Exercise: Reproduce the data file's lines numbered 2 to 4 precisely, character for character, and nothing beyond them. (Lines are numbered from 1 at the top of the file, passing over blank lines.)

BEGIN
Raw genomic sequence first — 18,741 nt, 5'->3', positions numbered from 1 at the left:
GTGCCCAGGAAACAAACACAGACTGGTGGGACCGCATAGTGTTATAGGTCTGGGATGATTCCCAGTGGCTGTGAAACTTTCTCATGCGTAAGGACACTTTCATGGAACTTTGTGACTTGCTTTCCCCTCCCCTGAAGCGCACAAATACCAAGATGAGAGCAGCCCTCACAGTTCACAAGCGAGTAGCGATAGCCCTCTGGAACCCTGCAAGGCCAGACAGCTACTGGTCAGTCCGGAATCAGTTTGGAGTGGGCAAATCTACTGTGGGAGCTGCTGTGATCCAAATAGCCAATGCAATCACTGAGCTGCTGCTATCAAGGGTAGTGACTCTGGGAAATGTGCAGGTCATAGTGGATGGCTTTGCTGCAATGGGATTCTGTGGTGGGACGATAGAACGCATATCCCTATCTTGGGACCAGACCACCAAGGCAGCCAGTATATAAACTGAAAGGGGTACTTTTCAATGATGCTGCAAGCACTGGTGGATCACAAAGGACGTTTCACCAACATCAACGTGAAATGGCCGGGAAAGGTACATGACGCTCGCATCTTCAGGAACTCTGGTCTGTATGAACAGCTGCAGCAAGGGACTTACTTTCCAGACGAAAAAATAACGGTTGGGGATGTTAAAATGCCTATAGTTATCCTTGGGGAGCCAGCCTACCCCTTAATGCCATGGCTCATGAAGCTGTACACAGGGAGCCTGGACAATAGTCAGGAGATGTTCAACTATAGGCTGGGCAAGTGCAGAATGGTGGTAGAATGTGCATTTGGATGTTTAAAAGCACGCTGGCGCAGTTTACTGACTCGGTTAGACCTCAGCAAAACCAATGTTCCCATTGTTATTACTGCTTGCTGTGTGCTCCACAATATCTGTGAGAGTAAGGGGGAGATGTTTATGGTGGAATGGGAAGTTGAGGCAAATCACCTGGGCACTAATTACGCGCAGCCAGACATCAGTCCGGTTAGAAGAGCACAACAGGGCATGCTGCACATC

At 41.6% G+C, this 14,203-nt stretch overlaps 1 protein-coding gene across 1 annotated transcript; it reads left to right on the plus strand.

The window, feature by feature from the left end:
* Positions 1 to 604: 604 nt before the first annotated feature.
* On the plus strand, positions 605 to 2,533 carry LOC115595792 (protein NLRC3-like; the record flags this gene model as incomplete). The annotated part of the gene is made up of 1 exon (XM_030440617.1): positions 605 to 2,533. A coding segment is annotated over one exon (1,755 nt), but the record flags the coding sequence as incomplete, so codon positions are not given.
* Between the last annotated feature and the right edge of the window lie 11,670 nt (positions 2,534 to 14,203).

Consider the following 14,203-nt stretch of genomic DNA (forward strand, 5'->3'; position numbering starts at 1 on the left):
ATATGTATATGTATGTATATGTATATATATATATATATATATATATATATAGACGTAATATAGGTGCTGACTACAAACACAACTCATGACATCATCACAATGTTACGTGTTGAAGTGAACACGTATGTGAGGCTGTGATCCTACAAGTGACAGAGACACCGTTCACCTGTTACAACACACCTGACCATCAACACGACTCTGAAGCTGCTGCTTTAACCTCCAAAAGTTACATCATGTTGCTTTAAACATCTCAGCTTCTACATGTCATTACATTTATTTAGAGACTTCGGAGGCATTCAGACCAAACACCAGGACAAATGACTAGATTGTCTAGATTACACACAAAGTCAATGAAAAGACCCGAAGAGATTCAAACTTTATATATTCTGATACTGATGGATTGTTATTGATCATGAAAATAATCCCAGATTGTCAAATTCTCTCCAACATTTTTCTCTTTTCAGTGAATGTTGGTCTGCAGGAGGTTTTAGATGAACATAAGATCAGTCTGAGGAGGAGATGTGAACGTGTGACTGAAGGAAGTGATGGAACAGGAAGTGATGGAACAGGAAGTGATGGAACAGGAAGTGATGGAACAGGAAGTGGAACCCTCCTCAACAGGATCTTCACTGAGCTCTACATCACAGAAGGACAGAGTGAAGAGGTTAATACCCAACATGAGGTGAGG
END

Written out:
GTGCCCAGGAAACAAACACAGACTGGTGGGACCGCATAGTGTTATAGGTCTGGGATGATTCCCAGTGGCTGTGAAACTTTCTCATGCGTAAGGACACTTTCATGGAACTTTGTGACTTGCTTTCCCCTCCCCTGAAGCGCACAAATACCAAGATGAGAGCAGCCCTCACAGTTCACAAGCGAGTAGCGATAGCCCTCTGGAACCCTGCAAGGCCAGACAGCTACTGGTCAGTCCGGAATCAGTTTGGAGTGGGCAAATCTACTGTGGGAGCTGCTGTGATCCAAATAGCCAATGCAATCACTGAGCTGCTGCTATCAAGGGTAGTGACTCTGGGAAATGTGCAGGTCATAGTGGATGGCTTTGCTGCAATGGGATTCTGTGGTGGGACGATAGAACGCATATCCCTATCTTGGGACCAGACCACCAAGGCAGCCAGTATATAAACTGAAAGGGGTACTTTTCAATGATGCTGCAAGCACTGGTGGATCACAAAGGACGTTTCACCAACATCAACGTGAAATGGCCGGGAAAGGTACATGACGCTCGCATCTTCAGGAACTCTGGTCTGTATGAACAGCTGCAGCAAGGGACTTACTTTCCAGACGAAAAAATAACGGTTGGGGATGTTAAAATGCCTATAGTTATCCTTGGGGAGCCAGCCTACCCCTTAATGCCATGGCTCATGAAGCTGTACACAGGGAGCCTGGACAATAGTCAGGAGATGTTCAACTATAGGCTGGGCAAGTGCAGAATGGTGGTAGAATGTGCATTTGGATGTTTAAAAGCACGCTGGCGCAGTTTACTGACTCGGTTAGACCTCAGCAAAACCAATGTTCCCATTGTTATTACTGCTTGCTGTGTGCTCCACAATATCTGTGAGAGTAAGGGGGAGATGTTTATGGTGGAATGGGAAGTTGAGGCAAATCACCTGGGCACTAATTACGCGCAGCCAGACATCAGTCCGGTTAGAAGAGCACAACAGGGCATGCTGCACATC

At 41.6% G+C, this 14,203-nt stretch overlaps 1 protein-coding gene across 1 annotated transcript; it reads left to right on the plus strand.

The window, feature by feature from the left end: